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Thread: Is Flyfishing In Your Dna?

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  1. #1
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    Default Is Flyfishing In Your Dna?

    I poached this off FAOL. I thought it made good reading.

    Hereditary?
    By James Castwell

    --------------------------------------------------------------------------------

    I got to wondering a few days ago if fly fishing might be hereditary or not. My wife said at the dinner table where I brought it up, that I should go in right after dinner and write it up. I said I needed to gnaw on it a while yet. I wasn't sure of the question and darn well not the answer.

    Wouldn't it be funny if it was hereditary? Like red hair or brown eyes? Where a guy could marry a girl who likes to fly fish and the chances that the kid would like it would be great. We could even breed a specie of selective trout fisherman. We could get even or at least catch up with the evolution of the fish. They get more and more selective, well, we could get better and better.

    But alas, I fear I have gone over my hipper's again. In fact, I think perhaps even the opposite might be the case. I have seen many a gent try to successfully plant the fly fishing bug into an offspring only to be defeated at every bend. I wonder if there is some rapport with the outdoors which might be passed along though. If a person tries to instill a sense of stewardship in a child will he then at some time of his choosing, decide to become a fly fisherman?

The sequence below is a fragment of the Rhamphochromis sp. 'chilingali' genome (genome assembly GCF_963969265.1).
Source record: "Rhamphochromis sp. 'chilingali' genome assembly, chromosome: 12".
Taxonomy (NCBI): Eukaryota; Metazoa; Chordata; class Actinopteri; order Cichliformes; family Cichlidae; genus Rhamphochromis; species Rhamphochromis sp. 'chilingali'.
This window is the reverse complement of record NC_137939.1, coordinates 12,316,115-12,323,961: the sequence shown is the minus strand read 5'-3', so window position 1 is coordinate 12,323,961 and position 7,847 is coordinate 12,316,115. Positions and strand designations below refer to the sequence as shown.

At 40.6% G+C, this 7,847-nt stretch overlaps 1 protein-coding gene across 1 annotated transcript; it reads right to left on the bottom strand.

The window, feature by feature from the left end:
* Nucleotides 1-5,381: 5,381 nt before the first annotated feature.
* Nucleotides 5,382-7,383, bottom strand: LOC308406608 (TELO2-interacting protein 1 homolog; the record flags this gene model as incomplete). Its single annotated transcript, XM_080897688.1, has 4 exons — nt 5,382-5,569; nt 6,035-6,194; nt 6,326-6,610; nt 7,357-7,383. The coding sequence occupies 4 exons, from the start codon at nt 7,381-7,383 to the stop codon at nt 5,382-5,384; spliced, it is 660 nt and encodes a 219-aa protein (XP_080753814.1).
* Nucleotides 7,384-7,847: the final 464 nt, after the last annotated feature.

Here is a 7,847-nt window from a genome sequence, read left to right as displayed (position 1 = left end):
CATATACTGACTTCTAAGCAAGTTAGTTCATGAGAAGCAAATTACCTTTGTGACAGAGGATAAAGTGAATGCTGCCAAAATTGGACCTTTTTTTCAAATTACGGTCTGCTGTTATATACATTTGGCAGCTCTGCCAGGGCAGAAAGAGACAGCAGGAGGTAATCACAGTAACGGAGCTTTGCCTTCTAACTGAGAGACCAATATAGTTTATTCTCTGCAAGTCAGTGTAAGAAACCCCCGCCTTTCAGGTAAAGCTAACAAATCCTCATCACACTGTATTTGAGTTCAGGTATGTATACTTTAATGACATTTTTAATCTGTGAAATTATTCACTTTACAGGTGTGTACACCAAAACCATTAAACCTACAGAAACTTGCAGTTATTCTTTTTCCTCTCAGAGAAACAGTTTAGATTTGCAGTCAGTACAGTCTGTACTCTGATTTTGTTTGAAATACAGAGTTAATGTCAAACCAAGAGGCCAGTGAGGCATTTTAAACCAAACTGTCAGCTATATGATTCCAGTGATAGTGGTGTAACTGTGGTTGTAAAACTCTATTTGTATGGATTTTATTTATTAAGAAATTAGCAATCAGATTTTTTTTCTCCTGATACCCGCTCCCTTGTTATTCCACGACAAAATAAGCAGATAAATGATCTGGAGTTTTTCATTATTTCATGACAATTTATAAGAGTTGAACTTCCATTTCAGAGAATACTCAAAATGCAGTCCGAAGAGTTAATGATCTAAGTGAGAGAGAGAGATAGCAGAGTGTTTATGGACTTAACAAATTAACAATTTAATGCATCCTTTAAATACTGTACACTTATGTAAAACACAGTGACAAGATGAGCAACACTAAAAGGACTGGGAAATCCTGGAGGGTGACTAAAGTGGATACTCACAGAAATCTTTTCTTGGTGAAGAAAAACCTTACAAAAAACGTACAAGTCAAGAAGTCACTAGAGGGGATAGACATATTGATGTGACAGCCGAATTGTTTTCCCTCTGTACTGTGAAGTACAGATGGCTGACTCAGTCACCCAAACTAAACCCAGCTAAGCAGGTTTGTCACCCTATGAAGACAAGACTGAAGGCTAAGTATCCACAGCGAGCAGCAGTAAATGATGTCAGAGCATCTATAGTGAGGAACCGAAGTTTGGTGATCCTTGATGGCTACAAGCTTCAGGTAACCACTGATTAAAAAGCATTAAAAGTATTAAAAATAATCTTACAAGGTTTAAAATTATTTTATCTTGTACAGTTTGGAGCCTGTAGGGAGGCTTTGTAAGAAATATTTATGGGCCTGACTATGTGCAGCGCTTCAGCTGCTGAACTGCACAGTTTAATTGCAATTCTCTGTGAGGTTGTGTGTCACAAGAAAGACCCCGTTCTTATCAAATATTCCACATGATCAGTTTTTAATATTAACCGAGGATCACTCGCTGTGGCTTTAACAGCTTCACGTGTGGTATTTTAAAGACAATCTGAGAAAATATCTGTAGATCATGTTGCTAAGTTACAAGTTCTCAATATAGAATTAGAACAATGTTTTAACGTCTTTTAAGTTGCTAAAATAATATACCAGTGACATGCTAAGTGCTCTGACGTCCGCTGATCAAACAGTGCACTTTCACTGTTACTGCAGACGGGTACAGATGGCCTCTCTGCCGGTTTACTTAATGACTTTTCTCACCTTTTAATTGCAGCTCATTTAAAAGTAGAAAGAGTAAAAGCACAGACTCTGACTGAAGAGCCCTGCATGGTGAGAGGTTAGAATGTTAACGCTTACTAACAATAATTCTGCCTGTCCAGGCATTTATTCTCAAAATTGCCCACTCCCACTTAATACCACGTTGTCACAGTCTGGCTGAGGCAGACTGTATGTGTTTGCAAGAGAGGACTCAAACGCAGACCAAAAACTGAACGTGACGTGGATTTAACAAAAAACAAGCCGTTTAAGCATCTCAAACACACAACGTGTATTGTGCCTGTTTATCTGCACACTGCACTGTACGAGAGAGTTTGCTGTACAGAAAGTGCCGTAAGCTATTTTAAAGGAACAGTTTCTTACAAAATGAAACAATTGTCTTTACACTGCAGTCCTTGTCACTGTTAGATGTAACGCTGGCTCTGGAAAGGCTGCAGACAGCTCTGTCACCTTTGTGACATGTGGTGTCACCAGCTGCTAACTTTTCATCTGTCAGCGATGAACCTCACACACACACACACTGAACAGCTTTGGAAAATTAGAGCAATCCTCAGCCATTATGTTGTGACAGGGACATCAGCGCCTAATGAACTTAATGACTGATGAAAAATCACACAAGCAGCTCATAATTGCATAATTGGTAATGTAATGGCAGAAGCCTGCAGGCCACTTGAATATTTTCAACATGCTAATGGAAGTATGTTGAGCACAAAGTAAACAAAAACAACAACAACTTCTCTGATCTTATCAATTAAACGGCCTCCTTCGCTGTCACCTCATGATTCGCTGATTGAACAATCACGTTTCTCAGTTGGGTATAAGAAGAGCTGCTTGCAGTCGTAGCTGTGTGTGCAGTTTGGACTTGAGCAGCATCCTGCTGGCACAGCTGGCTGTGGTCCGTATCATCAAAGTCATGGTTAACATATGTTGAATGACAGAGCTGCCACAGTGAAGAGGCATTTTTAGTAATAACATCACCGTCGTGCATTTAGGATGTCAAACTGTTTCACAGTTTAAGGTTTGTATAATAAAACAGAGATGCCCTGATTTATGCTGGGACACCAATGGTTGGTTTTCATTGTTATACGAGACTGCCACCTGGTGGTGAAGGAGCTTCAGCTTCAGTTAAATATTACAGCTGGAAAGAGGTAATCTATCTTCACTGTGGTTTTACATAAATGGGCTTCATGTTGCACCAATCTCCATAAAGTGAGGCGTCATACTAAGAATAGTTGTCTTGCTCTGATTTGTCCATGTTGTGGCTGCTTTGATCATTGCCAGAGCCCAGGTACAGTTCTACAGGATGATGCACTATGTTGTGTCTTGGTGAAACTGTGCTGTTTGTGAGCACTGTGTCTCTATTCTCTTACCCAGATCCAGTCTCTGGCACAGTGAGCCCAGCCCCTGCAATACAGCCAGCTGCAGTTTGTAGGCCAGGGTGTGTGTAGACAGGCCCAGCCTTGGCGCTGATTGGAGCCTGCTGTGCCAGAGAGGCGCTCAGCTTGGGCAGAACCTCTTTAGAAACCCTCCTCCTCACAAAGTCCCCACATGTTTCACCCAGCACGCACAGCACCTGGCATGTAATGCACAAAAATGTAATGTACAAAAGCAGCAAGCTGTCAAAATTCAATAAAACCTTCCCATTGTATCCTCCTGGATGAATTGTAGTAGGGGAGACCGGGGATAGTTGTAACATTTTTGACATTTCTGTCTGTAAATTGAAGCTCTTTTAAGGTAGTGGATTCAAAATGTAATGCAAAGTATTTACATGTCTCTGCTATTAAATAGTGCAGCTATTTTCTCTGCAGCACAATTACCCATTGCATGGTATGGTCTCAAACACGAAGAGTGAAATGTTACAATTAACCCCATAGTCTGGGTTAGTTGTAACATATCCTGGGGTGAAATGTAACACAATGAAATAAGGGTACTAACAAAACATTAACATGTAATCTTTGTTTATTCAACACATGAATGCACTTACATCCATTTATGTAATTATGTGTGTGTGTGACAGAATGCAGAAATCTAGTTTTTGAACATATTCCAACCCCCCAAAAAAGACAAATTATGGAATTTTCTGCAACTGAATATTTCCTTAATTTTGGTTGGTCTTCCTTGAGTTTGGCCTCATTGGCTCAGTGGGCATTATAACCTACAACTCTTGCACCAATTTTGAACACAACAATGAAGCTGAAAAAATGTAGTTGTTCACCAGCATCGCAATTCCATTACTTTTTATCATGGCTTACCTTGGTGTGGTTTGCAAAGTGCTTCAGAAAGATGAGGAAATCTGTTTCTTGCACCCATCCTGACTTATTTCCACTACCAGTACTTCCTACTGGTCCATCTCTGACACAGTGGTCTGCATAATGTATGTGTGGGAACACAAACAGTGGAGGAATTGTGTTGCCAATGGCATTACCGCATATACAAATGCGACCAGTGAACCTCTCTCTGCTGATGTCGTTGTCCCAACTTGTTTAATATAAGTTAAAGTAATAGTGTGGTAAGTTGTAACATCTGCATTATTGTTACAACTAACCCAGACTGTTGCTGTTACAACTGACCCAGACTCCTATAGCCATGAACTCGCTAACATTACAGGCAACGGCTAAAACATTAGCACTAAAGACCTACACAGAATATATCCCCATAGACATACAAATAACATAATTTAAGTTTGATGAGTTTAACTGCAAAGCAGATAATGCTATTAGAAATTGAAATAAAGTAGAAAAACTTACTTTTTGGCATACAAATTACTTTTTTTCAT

Notice I said become, become a fly fisherman. It is a state of mind, not a recreation. Not all who profess to angle with the fly are thus a fly-fisher. My point is it takes more than fishing with flies to be, or become a fly fisherman. It is a matter of choice. Of making a decision at some exact time on ones cycle of events where the status quo is not enough. The catching of fish of one sort or another with worms, lures or bait no longer excites. It no longer satisfies. It leaves a vacuum. Something must be inserted to make oneself whole again. Perhaps the mere commission to ones self that he shall be one of those. He shall be a fly fisher. The statement alone might be enough.

    I once made such a oath to myself. Or was it perhaps more of a promise. No, not that either, simply I remember saying that I wanted to be known as a fly fisher and the way to be known as one was to go do it. So, I did and I'm still doing it. And now I am known as a fly fisher. Success right?